09 Apr Does Your Dog Need A Yard?
I grew up in a small European country with very little space. Few people owned their homes and most families lived in apartments. Our family’s apartment was 600 square feet big (which was actually considered quite spacious). I desperately wanted to own a dog and was very insistent in my repeated pleas. Over years I begged and argued and wished for a dog (just a small one!)
My mothers response was always the same “Dogs need a yard!” And so I had hamsters and guinea pigs, but no dogs during my childhood.
20 years have passed since then. My house is bigger, I have three wonderful dogs that I enjoy every day – but I still don’t have a yard for them. (Though we are lucky to live right next to the national forest in which they can run and play every day.)
Having a yard is still a big topic in dog ownership these days. Some rescue organizations require potential adopters to have a fenced-in yard these days in order to qualify to adopt a dog. I have met several great families who were turned down by the rescuers because they did not have that yard.
Is a yard a requirement – or just a nice to have?
Do dogs really need a yard – and if yes, for what exactly? Let’s look at some reasons a yard might be beneficial (and why I still don’t think it’s a necessity).
Dogs are the only type of pet that is expected to consistently go to the bathroom outside. It speaks for their incredible success in domestication and adaption to our lives that we don’t question a healthy adult dog’s ability to potty outside when him take them there, and hold it inside.
No one would expect the same from a hamster, bird or even a cat – we accept that their bathroom habits will require us to deal with their toilets inside our house in some way.
Dogs are astonishing in their learning capabilities, and with consistent potty training most 6 month old puppies can already understand where to go and be reasonably clean inside the house.
During the potty training phase however, regularly taking the dog outside is a must. This is many, many times easier if you have a safely fenced and convenient yard behind your house than if you have to leash up your dog and take it for a walk down the road – every 20 minuted if your puppy is awake and has a small puppy bladder.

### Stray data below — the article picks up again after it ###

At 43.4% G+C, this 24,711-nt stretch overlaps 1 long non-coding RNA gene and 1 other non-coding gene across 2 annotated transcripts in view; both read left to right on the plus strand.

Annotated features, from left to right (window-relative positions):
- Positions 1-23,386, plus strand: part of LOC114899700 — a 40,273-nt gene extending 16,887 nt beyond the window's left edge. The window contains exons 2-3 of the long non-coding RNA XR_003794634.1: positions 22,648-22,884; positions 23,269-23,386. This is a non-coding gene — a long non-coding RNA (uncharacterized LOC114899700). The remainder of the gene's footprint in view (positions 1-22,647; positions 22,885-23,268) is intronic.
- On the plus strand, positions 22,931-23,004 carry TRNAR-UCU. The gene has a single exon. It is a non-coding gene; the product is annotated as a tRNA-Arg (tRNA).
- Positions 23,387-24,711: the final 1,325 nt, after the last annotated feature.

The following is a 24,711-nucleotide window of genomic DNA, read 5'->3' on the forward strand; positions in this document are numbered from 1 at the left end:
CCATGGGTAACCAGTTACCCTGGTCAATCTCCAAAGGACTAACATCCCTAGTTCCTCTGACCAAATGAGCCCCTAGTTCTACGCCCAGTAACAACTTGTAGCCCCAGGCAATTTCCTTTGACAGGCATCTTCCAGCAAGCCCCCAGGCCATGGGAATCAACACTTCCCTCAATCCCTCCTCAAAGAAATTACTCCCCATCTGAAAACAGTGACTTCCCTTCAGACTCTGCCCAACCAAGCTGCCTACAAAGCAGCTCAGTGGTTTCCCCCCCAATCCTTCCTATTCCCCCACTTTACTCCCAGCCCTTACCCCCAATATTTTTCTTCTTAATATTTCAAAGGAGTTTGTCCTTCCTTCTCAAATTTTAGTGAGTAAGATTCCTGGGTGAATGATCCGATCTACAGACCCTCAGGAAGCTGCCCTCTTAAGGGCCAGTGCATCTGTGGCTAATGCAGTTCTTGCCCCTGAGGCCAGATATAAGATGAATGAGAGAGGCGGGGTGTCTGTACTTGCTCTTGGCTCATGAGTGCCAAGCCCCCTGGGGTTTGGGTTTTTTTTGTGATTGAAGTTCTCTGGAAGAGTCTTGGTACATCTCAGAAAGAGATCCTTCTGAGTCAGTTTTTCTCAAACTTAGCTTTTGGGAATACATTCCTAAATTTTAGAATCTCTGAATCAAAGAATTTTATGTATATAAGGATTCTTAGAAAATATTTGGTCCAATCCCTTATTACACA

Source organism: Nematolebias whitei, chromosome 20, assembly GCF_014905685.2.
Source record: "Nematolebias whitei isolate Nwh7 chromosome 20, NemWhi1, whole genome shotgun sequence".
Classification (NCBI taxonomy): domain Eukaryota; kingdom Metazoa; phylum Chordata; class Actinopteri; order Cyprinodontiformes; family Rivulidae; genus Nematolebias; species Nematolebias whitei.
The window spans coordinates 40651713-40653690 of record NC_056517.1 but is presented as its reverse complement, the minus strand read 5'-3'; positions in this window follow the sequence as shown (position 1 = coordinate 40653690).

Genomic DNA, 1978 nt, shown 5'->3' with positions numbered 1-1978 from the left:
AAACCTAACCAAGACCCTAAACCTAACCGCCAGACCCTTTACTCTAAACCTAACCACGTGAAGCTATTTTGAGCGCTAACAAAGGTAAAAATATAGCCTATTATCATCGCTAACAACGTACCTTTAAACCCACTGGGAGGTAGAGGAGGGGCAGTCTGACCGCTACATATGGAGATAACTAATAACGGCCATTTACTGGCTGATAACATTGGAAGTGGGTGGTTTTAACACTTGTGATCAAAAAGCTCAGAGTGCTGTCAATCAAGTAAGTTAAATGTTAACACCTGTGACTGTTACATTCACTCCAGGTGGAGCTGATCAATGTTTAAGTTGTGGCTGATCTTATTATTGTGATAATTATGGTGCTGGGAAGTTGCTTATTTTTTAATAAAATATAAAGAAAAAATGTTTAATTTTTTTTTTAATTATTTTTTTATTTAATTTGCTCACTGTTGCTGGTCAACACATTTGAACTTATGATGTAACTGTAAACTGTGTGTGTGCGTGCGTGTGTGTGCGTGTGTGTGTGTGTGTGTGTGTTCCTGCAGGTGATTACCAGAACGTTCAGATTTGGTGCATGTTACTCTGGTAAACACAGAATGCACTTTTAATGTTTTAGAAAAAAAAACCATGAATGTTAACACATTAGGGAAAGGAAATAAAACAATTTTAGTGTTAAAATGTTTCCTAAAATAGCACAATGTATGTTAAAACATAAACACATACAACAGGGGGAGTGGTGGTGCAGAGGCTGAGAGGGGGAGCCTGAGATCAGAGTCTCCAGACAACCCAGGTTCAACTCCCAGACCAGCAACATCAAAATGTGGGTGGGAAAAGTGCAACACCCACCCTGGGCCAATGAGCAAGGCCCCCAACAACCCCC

Potty Training an Apartment Dog
One of my childhood friends was able to convince her parents to get her a Dachshund even though they lived in a smaller space than we did – and on the 6th floor (with no elevator) to boot!
They brought the dog home as a tiny puppy from the shelter. Every puppy’s bladder is tiny, but a small breed puppy’s bladder is especially small. When I asked her how potty training had been going and how they managed the many flights of stairs between the apartment and the outside potty area, she smiled and said “I went on a school trip and let the parents do it.”
After a few weeks the puppy – somehow! – was perfectly potty-trained and had no accidents in the house from then on.
I am still thinking about the dozen times the parents ran up and down the six flights of stairs with the puppy in their arms every day, to make it down in time. They will forever hold the place of the most committed potty trainers in my book.
Or Potty Training a Dog with a Tiny Bladder
But even if you just live on the first or second floor, the convenience of a yard is nice. Not having to put a leash on the puppy and a coat and shoes on yourself in the middle of the night is extra nice.
My middle dog Kix has grown up to have the most stealth bladder of all my dogs. She would probably not have an issue with holding it for 24 straight hours (I have of course never tried that out. I walk mine several times a day so the longest she goes in between potty opportunities is probably 5 hours. ) Since she has been an adult dog I have not once seen her urgent to go. She will frequently choose to first play or do agility, and only potty after if there is absolutely nothing else fun to do.
When she was a puppy however…things were a bit different. It appeared she had a bladder the size of a grape (a small grape). Where I recommend to clients to take their dogs out every 20 minutes, she had to go at least every 10 minutes. Playing with puppy Kix went like this: Kix woke up and we went outside to potty. I got a toy and we played for a few minutes before going outside to potty again. We practiced some puppy tricks and back outside we went. During the night she would wake me up 3-4 times to go out until she was 7 or 8 months old.
I spent a lot of time putting my shoes on, leashing her up and walking to her potty area in front of our house. I really wanted that yard!
Now that she is all grown up and my next puppy is also nearly a year old, not having a real yard for pottying does not have any impact. I take them on walks anyway and they will easily go for the few hours in between.
For a young dog though having a yard is a huge advantage!
This one is a big topic. It is what my mum was referring to with her “a dog needs a yard” rule – that dogs need to run and play outside as much as possible.
I do agree with that general sentiment. However there are so many possibilities to exercise a dog without any yard at all.
In my work as a dog trainer I have in fact noticed that the vast majority of dogs that show reactivity towards dogs and/or humans have a lovely big yard. They can play and run all they want in there.